Biography Of Chinua Achebe.
Professor Albert Chinualumogu Achebe was a renowned Nigerian novelist and author of the best selling novel, Things Fall Apart, the work that has led many to tag him as the “patriarch of the African novel”.
Chinua Achebe was born in Ogidi, Nigeria protectorate in what is now known as Anambra State in 1930. He attended the University of Ibadan where he studied English at the University before venturing briefly into the teaching profession. In 1961, Chinua joined the Nigerian Broadcasting Corporation as director of external broadcasting and he served in that position until 1966.
It is noteworthy to mention that in 1958, before joining the Nigeria Broadcasting Corporation, Chinua published his first novel: Things Fall Apart. The novel tells of the cultural clash between native African culture and the traditional white culture of missionaries and the colonial government in place in Nigeria in the colonial era. Things Fall Apart was a startling success and has attained global status, it has become part of the required books to read in many countries all over the world.
During the 1960s Chinua achieved writing success as it was during this decade that he wrote the following novels: No Longer at Ease (1960), Arrow of God (1964) and A Man of the People (1966). All the above mentioned literary works of Achebe address the issue of traditional ways of life clashing with new, often colonial, points of view.
In 1967, Chinua Achebe and Christopher Okigbo, his friend, a renowned poet, co-founded the Citadel Press, a publishing company which they intended to run as an outlet for a new kind of African-oriented children’s books. Okigbo never lived long enough to see the completion of the new project he and Achebe had just begun because he was soon killed in the Nigerian-Biafran civil war that lasted three years from 1967-1970. Two years after the death of Okigbo, Chinua went on a tour of the United States of America with Gabriel Okara and Cyprian Ekwensi, his fellow writers, giving lectures at various universities.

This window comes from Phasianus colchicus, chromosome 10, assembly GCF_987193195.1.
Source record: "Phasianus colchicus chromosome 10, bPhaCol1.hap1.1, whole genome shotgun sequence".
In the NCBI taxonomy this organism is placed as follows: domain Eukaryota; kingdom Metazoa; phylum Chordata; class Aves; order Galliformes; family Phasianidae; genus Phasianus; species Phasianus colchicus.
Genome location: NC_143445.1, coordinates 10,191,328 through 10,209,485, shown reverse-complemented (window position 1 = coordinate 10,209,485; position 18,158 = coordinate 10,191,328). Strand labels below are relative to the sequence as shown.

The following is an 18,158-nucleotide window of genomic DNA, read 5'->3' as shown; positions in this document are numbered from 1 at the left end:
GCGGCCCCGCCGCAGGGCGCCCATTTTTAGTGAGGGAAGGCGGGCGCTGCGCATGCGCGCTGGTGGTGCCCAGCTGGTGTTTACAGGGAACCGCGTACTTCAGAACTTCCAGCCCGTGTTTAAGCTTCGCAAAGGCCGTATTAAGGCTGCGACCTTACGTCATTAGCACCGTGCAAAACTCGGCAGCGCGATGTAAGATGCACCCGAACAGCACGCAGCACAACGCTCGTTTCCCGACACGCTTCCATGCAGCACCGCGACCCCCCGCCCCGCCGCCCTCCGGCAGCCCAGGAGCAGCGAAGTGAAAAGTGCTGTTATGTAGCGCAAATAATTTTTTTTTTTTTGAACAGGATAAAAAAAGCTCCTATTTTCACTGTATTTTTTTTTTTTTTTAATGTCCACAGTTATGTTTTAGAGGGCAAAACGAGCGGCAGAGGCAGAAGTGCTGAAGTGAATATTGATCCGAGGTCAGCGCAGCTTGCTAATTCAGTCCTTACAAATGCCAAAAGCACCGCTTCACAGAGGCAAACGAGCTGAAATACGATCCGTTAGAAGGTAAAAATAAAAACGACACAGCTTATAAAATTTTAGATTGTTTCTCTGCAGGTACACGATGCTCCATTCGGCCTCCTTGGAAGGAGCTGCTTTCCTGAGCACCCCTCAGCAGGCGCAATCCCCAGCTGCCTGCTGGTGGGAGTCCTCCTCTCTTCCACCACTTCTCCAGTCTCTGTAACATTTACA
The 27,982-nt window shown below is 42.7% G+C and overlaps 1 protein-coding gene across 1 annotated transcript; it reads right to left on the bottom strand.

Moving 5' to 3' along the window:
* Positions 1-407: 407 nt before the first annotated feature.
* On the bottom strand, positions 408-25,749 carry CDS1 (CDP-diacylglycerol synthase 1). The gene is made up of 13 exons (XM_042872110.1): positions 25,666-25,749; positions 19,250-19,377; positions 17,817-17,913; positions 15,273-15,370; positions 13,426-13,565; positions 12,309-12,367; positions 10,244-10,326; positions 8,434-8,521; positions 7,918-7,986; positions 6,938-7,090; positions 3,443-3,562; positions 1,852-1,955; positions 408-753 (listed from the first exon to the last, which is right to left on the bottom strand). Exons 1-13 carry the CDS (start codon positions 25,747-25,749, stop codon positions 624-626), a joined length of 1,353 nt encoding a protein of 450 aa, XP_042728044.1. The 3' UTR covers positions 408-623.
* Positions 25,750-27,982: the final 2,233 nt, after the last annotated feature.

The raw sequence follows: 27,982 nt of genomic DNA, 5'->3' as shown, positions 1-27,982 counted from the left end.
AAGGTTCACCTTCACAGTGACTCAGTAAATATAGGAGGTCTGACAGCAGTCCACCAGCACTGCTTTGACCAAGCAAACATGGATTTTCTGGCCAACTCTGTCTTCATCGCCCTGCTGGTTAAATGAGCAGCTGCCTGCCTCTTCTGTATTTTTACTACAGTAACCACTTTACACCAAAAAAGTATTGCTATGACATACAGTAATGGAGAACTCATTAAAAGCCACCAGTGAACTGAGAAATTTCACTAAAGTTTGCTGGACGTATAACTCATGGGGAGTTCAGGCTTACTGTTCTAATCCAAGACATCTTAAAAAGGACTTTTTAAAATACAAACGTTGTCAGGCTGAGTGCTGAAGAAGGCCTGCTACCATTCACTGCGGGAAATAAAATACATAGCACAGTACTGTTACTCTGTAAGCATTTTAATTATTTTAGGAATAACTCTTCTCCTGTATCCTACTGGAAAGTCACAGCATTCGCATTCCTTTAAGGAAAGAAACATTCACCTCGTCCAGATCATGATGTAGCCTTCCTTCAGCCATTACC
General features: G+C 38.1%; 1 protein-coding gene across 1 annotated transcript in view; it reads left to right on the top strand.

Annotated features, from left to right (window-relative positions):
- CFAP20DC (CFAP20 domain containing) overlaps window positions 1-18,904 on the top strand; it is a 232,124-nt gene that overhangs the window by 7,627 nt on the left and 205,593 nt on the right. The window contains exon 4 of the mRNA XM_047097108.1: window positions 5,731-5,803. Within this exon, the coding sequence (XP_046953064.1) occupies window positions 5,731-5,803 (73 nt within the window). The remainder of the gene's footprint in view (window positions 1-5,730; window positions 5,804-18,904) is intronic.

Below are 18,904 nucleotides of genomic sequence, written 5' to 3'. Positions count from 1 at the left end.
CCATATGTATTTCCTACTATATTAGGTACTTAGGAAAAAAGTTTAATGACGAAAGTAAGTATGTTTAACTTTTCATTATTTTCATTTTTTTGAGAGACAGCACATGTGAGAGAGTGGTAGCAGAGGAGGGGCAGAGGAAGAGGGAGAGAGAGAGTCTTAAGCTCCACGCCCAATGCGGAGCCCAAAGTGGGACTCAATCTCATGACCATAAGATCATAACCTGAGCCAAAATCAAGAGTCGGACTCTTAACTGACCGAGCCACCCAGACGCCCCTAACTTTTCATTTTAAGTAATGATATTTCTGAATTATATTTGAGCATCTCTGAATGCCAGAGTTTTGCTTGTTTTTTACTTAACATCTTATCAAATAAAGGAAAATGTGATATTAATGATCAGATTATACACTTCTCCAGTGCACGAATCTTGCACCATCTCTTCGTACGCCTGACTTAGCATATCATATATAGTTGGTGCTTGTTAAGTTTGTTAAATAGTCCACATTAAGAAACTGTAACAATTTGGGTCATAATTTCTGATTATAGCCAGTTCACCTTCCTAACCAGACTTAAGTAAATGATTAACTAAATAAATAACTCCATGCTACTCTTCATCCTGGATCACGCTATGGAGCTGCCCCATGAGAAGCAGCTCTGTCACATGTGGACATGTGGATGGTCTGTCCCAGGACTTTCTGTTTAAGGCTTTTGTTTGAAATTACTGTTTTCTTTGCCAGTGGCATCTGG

It was also in the 1960s that Chinua got married to Christie Chinwe Okoli in 1961 precisely, and they went on to birth four children.
On arriving Nigeria from the United States, Chinua became a research fellow and later a professor of English (1976–81) at the University of Nigeria, Nsukka. During this time, he also served as director of two Nigerian publishing houses, Heinemann Educational Books Ltd. and Nwankwo-Ifejika Ltd.
The 1970s also proved successful for Chinua as it was at this period that he wrote a collection of short stories and children’s books. His works are outlined thus: How the Leopard Got His Claws (1973). Poetry collections also released around this time were Beware, Soul-Brother (1971) and Christmas in Biafra (1973), and last but not the least, Chinua’s first book of essays, Morning Yet on Creation Day (1975).
In 1975, at the University of Massachusetts at Amherst, Chinua gave a lecture titled “An Image of Africa: Racism in Conrad’s Heart of Darkness,” in which he made known to everyone present that Joseph Conrad’s famous novel dehumanizes Africans. The work referred to Conrad as a “thoroughgoing racist,” and, when it was published in essay form, it went on to become a seminal postcolonial African work. Chinua joined the faculty at the University of Connecticut that same year, returning to the University of Nigeria, Nsukka in 1976.
Chinua Achebe released Anthills of the Savannah in 1987 which was shortlisted for the Booker McConnell Prize and in 1988, he published Hopes and Impediments.
In the 1990s, Chinua Achebe was in a car accident in Nigeria which left him paralyzed from the waist down and which relegated him to the confines of a wheelchair for the rest of his life.
He soon moved to the United States and taught at Bard College, north of New York City, where he remained for 15 years. In 2009, Achebe left Bard to join the faculty of Brown University in Providence, Rhode Island, serving as professor of Africana Studies as well as the David and Marianna Fisher University professor.
Chinua Achebe won several awards over the years spanning his writing career, including the Man Booker International Prize (2007) and the Dorothy and Lillian Gish Prize (2010). He also received honorary degrees from more than 30 universities around the world.
Chinua Achebe died on March 21, 2013, at the age of 82, in Boston, Massachusetts.
May his soul rest in peace.